Al-Zaman: Good Riddance to Rumsfeld
Osman: Abu Ghraib scandal should have required his Resignation
The Times of Baghdad [al-Zaman] editorializes in the third person on the resignation of US Secretary of Defense Donald Rumsfeld on Wednesday thusly:
‘ The political editor of Al-Zaman welcomes the resignation of the American Secretary of Defense Donald Rumsfeld. He said in his commentary today that the departure of Rumsfeld is unlamented, and might be a small source of pleasure to the wounded Iraqi people who suffered from Rumsfeld’s policies and the crimes of his aides.
The time has come for those whom Rumsfeld installed in some positions of influence in Iraq to discover that they are victims of the same fate as their master. Everyone should read the signs of joy in Iraq after the announcement of the departure of a politician whose name is linked to the most heinous crimes, which began with the scandal of Abu Ghraib prison and ended with his unleashing of death squads and criminals to disrupt the security of Iraq. His crimes also included dissolving one of the oldest armies in the region, for the most part made up of brave patriots, as a preparation for the partition and tearing apart of Iraq.
Rumsfeld’s fall is an announcement of the fall of those who served him on earth, whether Iraqis or others, who are dividing up the country on the chopping block of their regional ambitions, and who are shedding the blood of Iraqis, which is flowing from one of Iraq’s mighty rivers to the other. ‘
Another article in the same newspaper speaks of Rumsfeld being fired by Bush rather than resigning.
Mahmud Osman, a prominent Kurdish politician, said that Rumsfeld should have resigned a long time ago, when the Abu Ghraib torture scandal broke in 2004.
Salih Mutlak, a secular Sunni politician with a Baath background who heads the National Dialogue Front (11 seats) in parliament, said that Rumsfeld’s resignation is a sign of the awakening of the American conscience. He told AFP that American officials should now recognize that the political process in Iraq has failed to the same degree as Rumsfeld has failed. He added that the US administration must recognize that the politicians who head up the Iraqi government have lied to Washington, which should dump them.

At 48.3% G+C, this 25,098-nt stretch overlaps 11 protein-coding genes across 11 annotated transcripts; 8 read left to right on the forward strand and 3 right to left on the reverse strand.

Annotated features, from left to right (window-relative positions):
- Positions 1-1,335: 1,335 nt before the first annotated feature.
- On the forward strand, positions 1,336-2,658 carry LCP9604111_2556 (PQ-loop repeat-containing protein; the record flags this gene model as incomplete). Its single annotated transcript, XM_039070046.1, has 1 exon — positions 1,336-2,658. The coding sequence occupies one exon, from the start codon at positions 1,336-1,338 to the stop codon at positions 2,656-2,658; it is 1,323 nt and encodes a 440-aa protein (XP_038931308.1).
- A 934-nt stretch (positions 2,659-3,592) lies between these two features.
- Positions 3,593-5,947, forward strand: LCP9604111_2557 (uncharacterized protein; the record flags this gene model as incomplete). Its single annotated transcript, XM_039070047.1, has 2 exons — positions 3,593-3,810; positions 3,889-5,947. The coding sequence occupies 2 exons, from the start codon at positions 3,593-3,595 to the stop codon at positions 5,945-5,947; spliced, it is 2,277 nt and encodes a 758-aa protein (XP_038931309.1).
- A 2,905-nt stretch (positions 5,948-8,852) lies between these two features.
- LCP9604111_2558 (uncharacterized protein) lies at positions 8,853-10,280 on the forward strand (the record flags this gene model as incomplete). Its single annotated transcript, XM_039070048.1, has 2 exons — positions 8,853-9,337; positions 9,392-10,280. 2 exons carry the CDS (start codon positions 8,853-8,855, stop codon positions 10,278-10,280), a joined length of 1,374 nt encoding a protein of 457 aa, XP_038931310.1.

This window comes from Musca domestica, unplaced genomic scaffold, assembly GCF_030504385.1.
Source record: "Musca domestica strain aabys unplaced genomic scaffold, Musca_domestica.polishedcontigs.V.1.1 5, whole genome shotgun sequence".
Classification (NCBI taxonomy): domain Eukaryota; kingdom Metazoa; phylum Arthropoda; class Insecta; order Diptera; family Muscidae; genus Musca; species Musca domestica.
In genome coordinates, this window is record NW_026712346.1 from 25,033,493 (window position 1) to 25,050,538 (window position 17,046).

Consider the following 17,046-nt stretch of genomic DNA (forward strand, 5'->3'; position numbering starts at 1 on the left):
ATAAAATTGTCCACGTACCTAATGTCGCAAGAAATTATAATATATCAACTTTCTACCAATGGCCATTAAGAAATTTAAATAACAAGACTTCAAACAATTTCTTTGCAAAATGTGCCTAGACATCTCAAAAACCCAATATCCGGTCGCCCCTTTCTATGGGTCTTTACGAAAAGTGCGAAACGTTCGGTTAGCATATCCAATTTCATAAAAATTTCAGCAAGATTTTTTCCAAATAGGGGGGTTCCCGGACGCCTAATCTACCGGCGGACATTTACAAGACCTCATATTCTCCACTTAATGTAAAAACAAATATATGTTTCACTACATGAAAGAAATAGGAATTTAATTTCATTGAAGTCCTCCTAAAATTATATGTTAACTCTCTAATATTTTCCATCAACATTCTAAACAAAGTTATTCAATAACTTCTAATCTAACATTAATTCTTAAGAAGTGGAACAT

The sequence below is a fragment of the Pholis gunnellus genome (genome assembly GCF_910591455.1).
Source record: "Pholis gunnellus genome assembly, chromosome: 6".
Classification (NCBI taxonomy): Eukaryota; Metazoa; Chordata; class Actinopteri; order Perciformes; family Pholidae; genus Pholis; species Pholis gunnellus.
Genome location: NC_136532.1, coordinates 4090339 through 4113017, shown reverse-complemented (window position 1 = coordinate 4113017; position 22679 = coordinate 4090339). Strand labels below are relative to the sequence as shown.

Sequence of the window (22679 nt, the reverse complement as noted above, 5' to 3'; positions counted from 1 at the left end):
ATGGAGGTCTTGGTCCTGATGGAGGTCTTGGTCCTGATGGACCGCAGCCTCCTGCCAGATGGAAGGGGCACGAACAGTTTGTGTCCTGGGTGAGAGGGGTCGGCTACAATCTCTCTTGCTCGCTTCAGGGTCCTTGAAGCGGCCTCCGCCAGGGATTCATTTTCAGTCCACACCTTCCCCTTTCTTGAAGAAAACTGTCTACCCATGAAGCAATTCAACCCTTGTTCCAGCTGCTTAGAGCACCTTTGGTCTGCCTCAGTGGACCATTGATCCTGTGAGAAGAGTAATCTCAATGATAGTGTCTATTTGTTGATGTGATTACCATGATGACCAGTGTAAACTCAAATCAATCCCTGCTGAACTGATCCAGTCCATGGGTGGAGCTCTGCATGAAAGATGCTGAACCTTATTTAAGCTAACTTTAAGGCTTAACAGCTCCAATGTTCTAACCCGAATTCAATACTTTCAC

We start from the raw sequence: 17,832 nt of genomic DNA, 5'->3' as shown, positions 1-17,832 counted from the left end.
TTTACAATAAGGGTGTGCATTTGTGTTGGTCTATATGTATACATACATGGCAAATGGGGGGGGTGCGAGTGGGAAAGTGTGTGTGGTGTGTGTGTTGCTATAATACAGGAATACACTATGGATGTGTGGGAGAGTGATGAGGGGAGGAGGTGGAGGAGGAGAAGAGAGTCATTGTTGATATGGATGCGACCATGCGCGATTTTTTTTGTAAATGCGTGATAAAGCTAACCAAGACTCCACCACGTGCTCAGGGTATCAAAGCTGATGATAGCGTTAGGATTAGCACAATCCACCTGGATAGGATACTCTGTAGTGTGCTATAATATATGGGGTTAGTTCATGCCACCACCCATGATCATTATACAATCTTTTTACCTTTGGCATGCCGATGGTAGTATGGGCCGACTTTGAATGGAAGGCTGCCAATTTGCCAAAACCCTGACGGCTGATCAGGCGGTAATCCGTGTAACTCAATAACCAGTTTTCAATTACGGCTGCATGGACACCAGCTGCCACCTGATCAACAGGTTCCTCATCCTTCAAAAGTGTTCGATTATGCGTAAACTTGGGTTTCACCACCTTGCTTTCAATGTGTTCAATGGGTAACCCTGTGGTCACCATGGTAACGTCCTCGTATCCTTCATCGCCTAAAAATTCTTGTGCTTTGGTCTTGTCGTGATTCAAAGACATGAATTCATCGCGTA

The Iraqi newspaper also reports on human rights lawyers in the US who are urging that Rumsfeld be prosecuted for war crimes.
Basim Sharif of the Virtue Party (a Sadrist offshoot especially powerful in Basra), recognized that changing a cabinet secretary does not necessarily produce a change in over-all policy.
Iraqis mostly seem to hope that a new secretary of defense will find a way to stop the bombings and shootings that kill so many of their nationals every day. The Sadrists, Shiite nationalists who have long called for the departure of American troops, took heart from indications that the American people also want to see their troops come out of Iraq:
‘ “The vote shows the Iraqi and American people are of one mind about withdrawing U.S. troops,” said Falah Hassan Shanshal, who leads the parliamentary bloc of radical anti-American Shiite cleric Muqtada al-Sadr.
“We hope the Democrats don’t forget their campaign promises. If they don’t, we will deal with them in a brotherly way once the last American soldier pulls out from Iraq,” he said. ‘
I am afraid there may be a great deal of disappointment and even more anger when the Iraqis gradually realize that Gates cannot provide security either. It is not clear, either, that the Democrats can bring the troops home any time soon. Disappointment and anger in Iraq turn into violence.
Speaking of which, Baghdad was the scene of several bloody bombings and mortar shell attacks on Wednesday.
The people of Adhamiyah pleaded [Ar.] with the Iraqi government to intervene to stop the continual mortar shell attacks against them. (Adhamiyah is a mostly Sunni Arab district of Baghdad).
Al-Zaman also reports that the collapse of state institutions and militia violence in the southern port of Basra may threaten oil exports from the city. Raad al-Khudayri, and oil analyst, asks who is going to invest in Iraq under present circumstances and warns that the gradual collapse of state institutions could endanger exports for the next few years.
Ed Harriman argues that Iraq is now the least transparent and most corrupt regime in the world.